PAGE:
We further explored the expression of TIMMDC1, ATP5B, and ACO2 in ovarian cancers and their relationship with miR-450a. Using data from TCGA database, we compared expression levels of these genes in ovarian tumors with normal tissue and found that they were all significantly reduced in tumors. For ACO2 and ATP5B we further found a negative correlation of their expression levels with miR-450a, suggesting that these mRNAs are indeed direct targets of miR-450a in vivo (Fig. 5A–C). Of the examined genes, low TIMMDC1 expression levels were also clearly associated with disease-free survival (Fig. 5D).
miR-450a expression decreases mitochondrial membrane potential and increases glucose uptake and viability after glutamine withdrawal
Many of the directly bound and moderately downregulated miR-450a targets were associated with the mitochondrial oxidative phosphorylation complexes (complex I: TIMMDC1 and MT-ND2; complex V: ATP5B) and thus, we hypothesized that the rate of oxidative phosphorylation would be decreased in miR-450a–expressing cells. The oxidative phosphorylation rate is coupled to the mitochondrial membrane potential, which can be measured colorimetrically by staining with TMRM (32). Consistent with our hypothesis, overexpression of miR-450a in A2780 cell line resulted in more than 50% decrease in mitochondrial membrane potential compared with controls (Fig. 6A).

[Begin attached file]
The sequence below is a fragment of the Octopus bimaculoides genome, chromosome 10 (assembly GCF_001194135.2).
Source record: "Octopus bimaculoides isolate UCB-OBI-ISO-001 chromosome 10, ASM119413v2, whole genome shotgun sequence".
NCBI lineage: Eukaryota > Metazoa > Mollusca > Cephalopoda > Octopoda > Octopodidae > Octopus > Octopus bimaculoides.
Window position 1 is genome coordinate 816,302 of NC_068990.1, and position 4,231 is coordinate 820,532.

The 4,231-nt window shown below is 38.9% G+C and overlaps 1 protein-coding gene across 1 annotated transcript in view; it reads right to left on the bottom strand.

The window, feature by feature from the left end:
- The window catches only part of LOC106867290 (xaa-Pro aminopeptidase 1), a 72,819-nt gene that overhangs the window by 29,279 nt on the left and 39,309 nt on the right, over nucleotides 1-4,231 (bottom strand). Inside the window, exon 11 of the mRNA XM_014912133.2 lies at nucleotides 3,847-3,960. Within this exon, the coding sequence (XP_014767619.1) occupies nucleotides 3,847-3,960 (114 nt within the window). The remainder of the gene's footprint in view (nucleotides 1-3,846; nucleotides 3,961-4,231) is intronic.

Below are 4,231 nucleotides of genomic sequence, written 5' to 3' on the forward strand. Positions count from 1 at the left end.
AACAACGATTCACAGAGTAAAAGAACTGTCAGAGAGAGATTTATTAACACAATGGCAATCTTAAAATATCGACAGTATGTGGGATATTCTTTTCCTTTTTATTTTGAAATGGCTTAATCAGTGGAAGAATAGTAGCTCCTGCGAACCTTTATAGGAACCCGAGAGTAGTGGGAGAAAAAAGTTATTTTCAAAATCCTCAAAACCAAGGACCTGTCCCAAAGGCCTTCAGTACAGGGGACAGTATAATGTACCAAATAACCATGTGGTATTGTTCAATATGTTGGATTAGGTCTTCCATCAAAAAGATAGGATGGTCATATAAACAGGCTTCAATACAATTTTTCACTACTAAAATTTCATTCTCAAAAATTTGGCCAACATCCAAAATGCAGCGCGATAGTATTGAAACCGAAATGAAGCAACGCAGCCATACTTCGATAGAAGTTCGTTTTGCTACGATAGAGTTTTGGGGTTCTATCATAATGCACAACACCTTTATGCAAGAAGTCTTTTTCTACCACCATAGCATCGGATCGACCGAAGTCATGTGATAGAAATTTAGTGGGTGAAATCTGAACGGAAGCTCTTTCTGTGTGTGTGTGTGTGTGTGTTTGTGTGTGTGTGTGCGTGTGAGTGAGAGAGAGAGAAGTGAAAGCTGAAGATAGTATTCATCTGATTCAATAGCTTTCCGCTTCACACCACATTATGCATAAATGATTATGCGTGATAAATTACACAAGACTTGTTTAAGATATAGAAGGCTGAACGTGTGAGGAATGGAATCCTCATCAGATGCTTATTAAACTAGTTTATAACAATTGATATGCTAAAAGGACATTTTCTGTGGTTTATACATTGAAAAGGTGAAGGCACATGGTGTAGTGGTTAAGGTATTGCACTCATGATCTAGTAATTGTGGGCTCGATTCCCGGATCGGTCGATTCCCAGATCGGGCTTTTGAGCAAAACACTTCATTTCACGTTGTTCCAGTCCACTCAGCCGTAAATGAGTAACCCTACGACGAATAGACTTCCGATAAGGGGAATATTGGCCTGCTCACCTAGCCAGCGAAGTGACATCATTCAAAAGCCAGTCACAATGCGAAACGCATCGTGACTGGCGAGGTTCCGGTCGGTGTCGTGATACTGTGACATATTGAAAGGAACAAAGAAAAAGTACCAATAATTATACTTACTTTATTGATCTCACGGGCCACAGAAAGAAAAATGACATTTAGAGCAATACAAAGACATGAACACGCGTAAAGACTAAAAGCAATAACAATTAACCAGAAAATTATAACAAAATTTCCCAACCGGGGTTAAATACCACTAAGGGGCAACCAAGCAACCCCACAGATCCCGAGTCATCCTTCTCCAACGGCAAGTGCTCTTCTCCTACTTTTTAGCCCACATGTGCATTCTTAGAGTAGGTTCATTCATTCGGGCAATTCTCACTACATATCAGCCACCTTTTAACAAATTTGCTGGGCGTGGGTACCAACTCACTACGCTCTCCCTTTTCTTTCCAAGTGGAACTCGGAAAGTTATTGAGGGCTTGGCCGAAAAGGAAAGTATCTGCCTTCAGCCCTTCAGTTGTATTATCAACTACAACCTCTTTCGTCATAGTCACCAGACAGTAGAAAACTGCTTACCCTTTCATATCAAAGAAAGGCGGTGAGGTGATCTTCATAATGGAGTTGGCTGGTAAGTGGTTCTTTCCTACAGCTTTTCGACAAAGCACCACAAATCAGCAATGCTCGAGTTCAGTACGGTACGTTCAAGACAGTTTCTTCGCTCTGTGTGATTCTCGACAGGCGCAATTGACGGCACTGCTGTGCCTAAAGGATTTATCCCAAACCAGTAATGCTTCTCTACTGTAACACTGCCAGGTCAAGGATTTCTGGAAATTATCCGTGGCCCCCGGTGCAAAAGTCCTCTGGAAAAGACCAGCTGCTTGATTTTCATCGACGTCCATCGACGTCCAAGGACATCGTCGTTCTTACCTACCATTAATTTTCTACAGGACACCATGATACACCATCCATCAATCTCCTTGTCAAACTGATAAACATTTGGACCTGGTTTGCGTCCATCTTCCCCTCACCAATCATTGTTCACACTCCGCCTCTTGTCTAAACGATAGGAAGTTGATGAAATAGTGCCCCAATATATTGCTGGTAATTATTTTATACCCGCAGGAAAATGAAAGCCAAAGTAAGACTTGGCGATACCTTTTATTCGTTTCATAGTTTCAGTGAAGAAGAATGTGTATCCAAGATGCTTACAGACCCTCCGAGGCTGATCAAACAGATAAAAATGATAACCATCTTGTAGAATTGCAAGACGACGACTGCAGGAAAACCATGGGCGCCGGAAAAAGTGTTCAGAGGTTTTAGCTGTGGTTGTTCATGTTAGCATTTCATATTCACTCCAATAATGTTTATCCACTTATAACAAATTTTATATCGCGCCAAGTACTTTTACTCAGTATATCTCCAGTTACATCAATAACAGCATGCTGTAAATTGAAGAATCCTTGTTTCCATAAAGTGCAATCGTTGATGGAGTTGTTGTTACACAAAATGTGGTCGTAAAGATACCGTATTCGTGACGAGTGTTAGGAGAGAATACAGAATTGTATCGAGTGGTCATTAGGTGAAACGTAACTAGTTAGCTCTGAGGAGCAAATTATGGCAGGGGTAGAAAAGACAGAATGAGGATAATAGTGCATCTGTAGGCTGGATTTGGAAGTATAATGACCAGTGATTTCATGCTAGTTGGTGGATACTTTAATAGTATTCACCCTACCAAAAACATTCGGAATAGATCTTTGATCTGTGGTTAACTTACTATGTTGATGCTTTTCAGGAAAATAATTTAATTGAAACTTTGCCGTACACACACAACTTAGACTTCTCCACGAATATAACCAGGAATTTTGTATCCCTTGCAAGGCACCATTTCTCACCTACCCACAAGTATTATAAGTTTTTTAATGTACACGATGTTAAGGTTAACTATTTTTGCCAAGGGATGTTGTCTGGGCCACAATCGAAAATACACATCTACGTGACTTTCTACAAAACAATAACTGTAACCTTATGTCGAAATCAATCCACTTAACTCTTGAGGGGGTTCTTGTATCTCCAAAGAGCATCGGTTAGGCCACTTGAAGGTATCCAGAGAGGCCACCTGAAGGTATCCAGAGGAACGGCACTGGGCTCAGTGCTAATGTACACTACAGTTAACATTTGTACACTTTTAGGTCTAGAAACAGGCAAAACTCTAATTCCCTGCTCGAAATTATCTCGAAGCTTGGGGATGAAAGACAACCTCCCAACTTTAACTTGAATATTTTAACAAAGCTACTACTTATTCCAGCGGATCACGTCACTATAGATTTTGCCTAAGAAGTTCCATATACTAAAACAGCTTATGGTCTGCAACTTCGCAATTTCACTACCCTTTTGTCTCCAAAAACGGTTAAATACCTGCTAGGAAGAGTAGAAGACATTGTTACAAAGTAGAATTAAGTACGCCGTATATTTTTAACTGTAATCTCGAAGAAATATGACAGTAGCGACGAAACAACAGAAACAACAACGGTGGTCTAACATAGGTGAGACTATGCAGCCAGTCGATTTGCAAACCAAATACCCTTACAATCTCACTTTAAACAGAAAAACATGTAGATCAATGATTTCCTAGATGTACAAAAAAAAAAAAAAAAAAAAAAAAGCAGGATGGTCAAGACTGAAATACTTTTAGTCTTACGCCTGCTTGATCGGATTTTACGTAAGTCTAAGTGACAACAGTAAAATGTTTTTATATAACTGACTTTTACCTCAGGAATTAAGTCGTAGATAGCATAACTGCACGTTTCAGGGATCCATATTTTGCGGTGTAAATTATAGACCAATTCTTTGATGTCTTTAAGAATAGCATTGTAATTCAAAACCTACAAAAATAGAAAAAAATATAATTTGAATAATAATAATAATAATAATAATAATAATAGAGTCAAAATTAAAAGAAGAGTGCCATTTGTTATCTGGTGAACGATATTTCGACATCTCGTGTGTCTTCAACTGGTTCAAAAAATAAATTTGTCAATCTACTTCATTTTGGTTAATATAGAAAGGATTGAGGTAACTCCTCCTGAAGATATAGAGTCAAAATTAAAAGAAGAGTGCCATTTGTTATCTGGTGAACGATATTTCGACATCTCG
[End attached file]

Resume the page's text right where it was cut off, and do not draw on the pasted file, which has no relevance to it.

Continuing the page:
We next asked whether this decrease in membrane potential would result in a metabolic switch of miR-450a–expressing cells from oxidative phosphorylation to glycolysis. We used the 2-deoxyglucose-6-phosphate assay to quantify the cellular glucose uptake rate as an indicator of glycolysis and found it was increased by almost 80% upon miR-450a overexpression (Fig. 6B).